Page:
Thor the Boston Terrier can practice his high-flying skills during the cold and snowy months since his mom and dad had an indoor pool built just for him.
Mom Lisa Mazurek had been taking Thor to a lake about 10 minutes from their Vernon, B.C. home since before the pup turned a year old. Since it wasn’t always practical to go out to the lake, mom and dad put a pool in the back yard.
“We started with a little pool, then moved to a bigger pool and bigger pool, so finally we had a 15-foot pool in the backyard,” said Mazurek.
“He’s a Natural”
Thor would gleefully launch himself into the pool, and Mazurek decided to post some videos on Instagram just for fun.
“We just thought it was cute and people were like, you should get your dog into dock diving,” she said.
In dock diving, dogs leap into a specially designed pool to retrieve toys and compete to see which dog can jump the farthest.
Mazurek couldn’t find any dock diving group or facility near her.
“As crazy as it sounds, living where we do there is absolutely nothing like that anywhere in the valley here,” she said. “The nearest facility to us right now is Calgary.”
So last year, Thor and family made the 550-mile, six hour trip to Calgary to check out dock diving.
“When you go to these things, they want to give you a lesson first and see what your dog can do, because a lot of dogs start off with zero experience,” said Mazurek. “[Thor] took one jump off of there and the instructor was like, you don’t need my help anymore, he’s a natural.”
Thor did extremely well in competition, with a personal best jump of 17 feet 7 inches, which earned him his Master title, one step below the top title of Elite. For that he has to jump over 21 feet.
“He hasn’t had any jumps to 21 feet yet, so we’ve got a big goal ahead of us,” said Mazurek.
Because there aren’t any dock diving facilities nearby, and because Thor and his family live in British Columbia where winters are snowy and cold, there are many months that he’s unable to practice.
“The winter before last we kind of thought, you know, it’d be really great if we could have him swimming all year round because he does tend to get a little fluffy in the winter like some of us do, because he likes to eat almost as much as he likes to swim,” said Mazurek.
So, they set up a pool in their small, unattached garage.
“It lasted probably for two weeks, and then the temperatures went down and everything got too cold and it just didn’t work out,” said Mazurek.
When Thor got even more into swimming last summer, thoughts again went to installing a pool in the garage.
“And the next thing you know, we were talking to a contractor, asking him how much it would cost,” said Mazurek.
“We kind of sold ourselves on the idea that if we did it right, that the garage can also be used as a flex space if someone decided not to have a pool in here,” she said.
They went ahead with their plans and construction started in mid-October.
Mazurek thinks Thor had an idea of what was going on.
There is never NOT a good time for swimming…. #fypシ
A Private Pool for One. One Dog.
“We let him come in here a couple of times during the construction process and because there had been a tiny pool in here the winter before, I feel like he had an idea because he seemed really excited when he was coming in here,” she said.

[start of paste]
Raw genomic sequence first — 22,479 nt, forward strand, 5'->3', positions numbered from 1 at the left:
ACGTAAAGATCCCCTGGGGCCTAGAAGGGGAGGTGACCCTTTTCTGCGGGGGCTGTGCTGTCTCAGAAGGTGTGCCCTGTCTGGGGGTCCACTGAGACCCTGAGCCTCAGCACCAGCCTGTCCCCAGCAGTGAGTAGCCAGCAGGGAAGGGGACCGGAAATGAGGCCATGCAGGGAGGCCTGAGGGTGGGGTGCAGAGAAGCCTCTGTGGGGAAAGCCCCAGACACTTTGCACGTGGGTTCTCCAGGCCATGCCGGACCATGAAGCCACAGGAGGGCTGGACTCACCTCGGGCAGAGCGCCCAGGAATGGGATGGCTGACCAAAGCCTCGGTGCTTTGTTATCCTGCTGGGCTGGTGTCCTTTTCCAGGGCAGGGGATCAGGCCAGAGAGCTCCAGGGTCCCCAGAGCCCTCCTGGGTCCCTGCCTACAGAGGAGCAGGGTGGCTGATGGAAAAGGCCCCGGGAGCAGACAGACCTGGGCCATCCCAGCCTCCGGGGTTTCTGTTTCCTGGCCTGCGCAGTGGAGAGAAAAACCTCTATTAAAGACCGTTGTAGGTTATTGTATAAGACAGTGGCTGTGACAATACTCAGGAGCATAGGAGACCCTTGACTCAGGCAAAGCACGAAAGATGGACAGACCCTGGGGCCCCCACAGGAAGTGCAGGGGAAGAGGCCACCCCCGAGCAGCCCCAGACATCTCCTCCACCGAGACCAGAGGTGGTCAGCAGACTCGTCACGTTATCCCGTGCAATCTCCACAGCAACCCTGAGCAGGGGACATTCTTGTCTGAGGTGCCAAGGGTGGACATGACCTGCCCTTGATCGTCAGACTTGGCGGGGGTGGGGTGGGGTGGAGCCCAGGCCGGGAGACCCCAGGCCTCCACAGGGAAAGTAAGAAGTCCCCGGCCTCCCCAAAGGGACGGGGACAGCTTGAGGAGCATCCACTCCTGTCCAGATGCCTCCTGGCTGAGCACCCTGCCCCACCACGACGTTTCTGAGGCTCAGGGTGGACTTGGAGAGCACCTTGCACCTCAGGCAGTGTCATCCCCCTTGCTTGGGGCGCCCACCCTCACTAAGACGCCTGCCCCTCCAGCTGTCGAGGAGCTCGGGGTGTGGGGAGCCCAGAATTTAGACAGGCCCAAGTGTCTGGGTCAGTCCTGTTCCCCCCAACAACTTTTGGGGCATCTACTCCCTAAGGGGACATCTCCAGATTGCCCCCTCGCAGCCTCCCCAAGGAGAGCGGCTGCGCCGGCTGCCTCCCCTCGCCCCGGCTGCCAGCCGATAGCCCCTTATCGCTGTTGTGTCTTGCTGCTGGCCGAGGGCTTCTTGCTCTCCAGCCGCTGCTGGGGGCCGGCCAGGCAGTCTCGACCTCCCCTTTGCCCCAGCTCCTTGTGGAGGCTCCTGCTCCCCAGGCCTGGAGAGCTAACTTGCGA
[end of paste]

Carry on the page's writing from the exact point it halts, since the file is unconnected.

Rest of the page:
The pool is about 2.5 feet deep and 10 feet in diameter. The pool itself isn’t heated but the room temperature is about 85 degrees so the water warms to about 80 degrees.
“The first day [Thor] came in here he put his paws up on the pool, took a look in and then ran over to Dad, like thank you, thank you. He was so excited.“
Thor swims at least twice a day and is just as excited to hit the water now as he was that very first time, squeaking with glee as he does his laps.
The first time Thor squeaked Mazurek worried that maybe he had hurt himself.
“Now we know he just squeaks because he’s excited,” she said. “He is the happiest dog I’ve ever seen in my life.”
A Break for Senior Sibs
Thor, who turns 4 in June, has two older dog siblings, 13-year-old Charlie and 9-year-old Daisy.
“Here’s the thing…[Charlie] is really old, and doesn’t really go for the shenanigans, especially the shenanigans of a Boston Terrier,” said Mazurek. And, 9-year-old Daisy isn’t in the best health. So, Thor’s swimming is a good outlet for him.
“Bostons have a lot of energy, so if you take him swimming, he’s tired and he comes back in the house and he’s not rustling up problems in the house, so it actually benefits the whole group,” said Mazurek.
With another round of winter about to hit this week, it is fun to think of sunshine, warm winds and a soaring Thor… #foryou #summervibes
A Little Joy During Difficult Times
When Covid hit, Mazurek, a professional photographer, started posting photos of Thor on Instagram to bring cheer to people. It was when she started posting videos of Thor swimming that things took off.
“We woke up one day and he had 10,000 people following him on TikTok, now he has 54,000 people following him on TikTok, it’s pretty crazy. He’s just a really, really happy guy.”
Mazurek said she gets messages of thanks from Thor’s fans.
“He has people who like to watch him swim because he helps with depression, it helps take anxiety away,” she said.
“If one little video or taking a picture can make one person smile or improve somebody’s day, it’s the least I can do, because there’s just not enough of it out there. It’s really easy to share happiness of Thor, especially if it makes somebody’s day a little bit better, right? It’s nothing for us, but it can make a difference to somebody else.”
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